How to repot a pothos in 5 simple steps

Our expert guide will show you how to transplant your pothos and ensure it stays healthy

pothos plant in front of a window
(Image credit: Jonny Forsey/Alamy Stock Photo)

There is a saying that a plant will only grow as big as its pot, however, it's fair to say that a trailing pothos plant can get pretty large before you might notice its current pot simply isn’t big enough to accommodate its size. 

With any plant, the roots need space to expand and grow, and there needs to be enough space in the soil for water and nutrients to be absorbed by the roots for it to stay healthy. Without enough space, plants can struggle or die. Therefore in addition to pruning your pothos it’s important that you know how to repot it.

The key telltale sign that you need to repot a pothos plant is if you see roots growing out of the bottom drainage holes. If you see this, or simply want to encourage an even bushier trailing vine in your home, here are five key steps to follow for repotting success. 

pothos on kitchen shelf

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How to repot a pothos - a step-by-step guide

Repotting is a critical aspect of indoor plant health. Our indoor plant experts share how to successfully repot a pothos, based on their tried and tested methods.

1. Choose your new pot

pothos in white pot

(Image credit: Kristen Prahl / iStock / Getty Images Plus / Getty Images)

'When selecting a new pot for your pothos, choose one that is two inches larger in diameter than the current one,’ says Kayla Gajdascz, founder of Mental Houseplants. 

‘This size increment is crucial, as it provides enough space for root growth without overwhelming the plant, similar to how we design irrigation systems that match the specific needs of the landscape area.'

Also make sure the pot has drainage holes to prevent water accumulation and root rot.

Kayla Gajdascz
Kayla Gajdascz

Kayla Gajdascz is the co-founder and president of Mental Houseplants, a company dedicated to spreading the positive impact that plants have on our mental health. One way that the company does this is by partnering with NAMI, the National Alliance on Mental Illness (the Massachusetts chapter), and donating a portion of every sale to them. 

2. Carefully remove your pothos from its existing pot

pothos leaves

(Image credit: Raththaphon Wanjit / Moment / Getty Images)

Carefully remove your pothos from its existing pot, taking care not to pull at the leaves but instead gently easing the plant out by tipping the container sideways and supporting the plant at its base. 

If the roots are densely packed or circling the pot, gently tease them apart to encourage outward growth, and knock off any surplus old soil. 

If it's resistant, squeeze the sides of the pot if possible. You may also need to gently pry it out with a trowel. As long as you avoid pulling by the stems as much as possible this should not damage the plant. 

3. Re-pot with fresh potting soil

pothos and zz plants in pots on a table

(Image credit: The Little Botanical)

Once the pothos is in its new pot, fill around it with a high-quality potting mix, such as this one from Amazon. This is suitable for indoor plants, and has been specifically designed to support moisture management and nutrient retention.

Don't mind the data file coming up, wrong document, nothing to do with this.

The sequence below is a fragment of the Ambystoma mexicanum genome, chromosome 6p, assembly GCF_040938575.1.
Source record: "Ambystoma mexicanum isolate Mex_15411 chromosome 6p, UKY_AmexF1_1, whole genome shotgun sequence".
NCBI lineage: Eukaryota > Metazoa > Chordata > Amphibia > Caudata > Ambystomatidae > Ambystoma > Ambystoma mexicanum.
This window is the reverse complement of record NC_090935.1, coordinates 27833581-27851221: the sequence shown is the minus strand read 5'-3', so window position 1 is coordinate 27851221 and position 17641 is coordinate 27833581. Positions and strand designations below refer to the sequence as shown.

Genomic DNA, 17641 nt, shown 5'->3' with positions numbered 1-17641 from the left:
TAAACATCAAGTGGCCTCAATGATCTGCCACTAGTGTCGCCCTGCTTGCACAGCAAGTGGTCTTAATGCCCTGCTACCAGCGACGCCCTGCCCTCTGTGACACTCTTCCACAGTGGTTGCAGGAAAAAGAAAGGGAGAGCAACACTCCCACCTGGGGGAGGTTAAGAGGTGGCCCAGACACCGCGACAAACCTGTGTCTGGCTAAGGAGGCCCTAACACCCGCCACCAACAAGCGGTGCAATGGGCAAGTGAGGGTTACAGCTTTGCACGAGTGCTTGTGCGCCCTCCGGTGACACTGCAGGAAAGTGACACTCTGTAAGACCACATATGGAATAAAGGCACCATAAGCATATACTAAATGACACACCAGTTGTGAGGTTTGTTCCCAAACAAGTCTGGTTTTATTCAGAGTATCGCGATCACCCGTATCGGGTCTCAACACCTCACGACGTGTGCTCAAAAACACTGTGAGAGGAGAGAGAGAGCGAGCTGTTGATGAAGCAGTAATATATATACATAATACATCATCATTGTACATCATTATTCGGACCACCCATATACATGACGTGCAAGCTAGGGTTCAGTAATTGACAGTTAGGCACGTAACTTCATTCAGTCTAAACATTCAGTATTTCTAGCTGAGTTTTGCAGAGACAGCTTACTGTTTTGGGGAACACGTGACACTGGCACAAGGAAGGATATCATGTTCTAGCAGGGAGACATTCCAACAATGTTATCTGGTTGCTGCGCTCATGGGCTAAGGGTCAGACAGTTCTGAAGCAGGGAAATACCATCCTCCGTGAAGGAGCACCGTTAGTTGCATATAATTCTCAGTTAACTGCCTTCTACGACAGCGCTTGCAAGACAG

Choosing the right soil mix makes a significant difference in plant health and growth. 

4. Water your new pot well 

Indoor Golden pothos houseplant next to a watering can

(Image credit: Jonny Forsey / Alamy Stock Photo)

Water the plant thoroughly after repotting, letting excess water drain out. 

According to houseplant expert Vladan Nikolic, 'watering the plant more frequently encourages an initial heavy hydration of the plant, helping the pothos establish itself in its new pot.'

This step is critical in helping the plant settle in its new pot, ensuring the pothos resumes normal growth with minimal stress.

Vladan Nikolic
Vladan Nikolic

Vladan Nikolic, otherwise known as Mr. Houseplant, is a houseplant expert with over 10 years of experience. He is the founder of the houseplant care blog and also an influencer who helps newcomers in the houseplant world become great plant parents. 

5. Position your new plant in an optimal location

trailing pothos on shelf

(Image credit: Anna Mueller / Alamy Stock Photo)

Finally, place your repotted pothos in an environment similar to its old one, and monitor it closely over the next couple of weeks for signs of shock. Pothos plants prefer being in a bright but sheltered spot away from direct sunlight. 

After the initial dose of watering, try to maintain a regular watering schedule. Consistent conditions are vital for plant health, and will go a very long way to protecting the longevity of your plants. 

After repotting your pothos, you may be tempted to feed it with additional plant food in order to help it establish itself in its new pot. However it’s important to not feed it for at least one month after repotting. The new potting soil mix is already filled with plant food so adding additional nutrients may cause more harm to already stressed out roots. 

Seraphina Di Mizzurati
Contributing Editor

Seraphina is a contributing editor at Homes & Gardens, writing Solved features on organizing and storage. She loves to decorate and also grow her own produce from her home in London. Her previous experience includes working at Women's Health and Fabulous Magazine.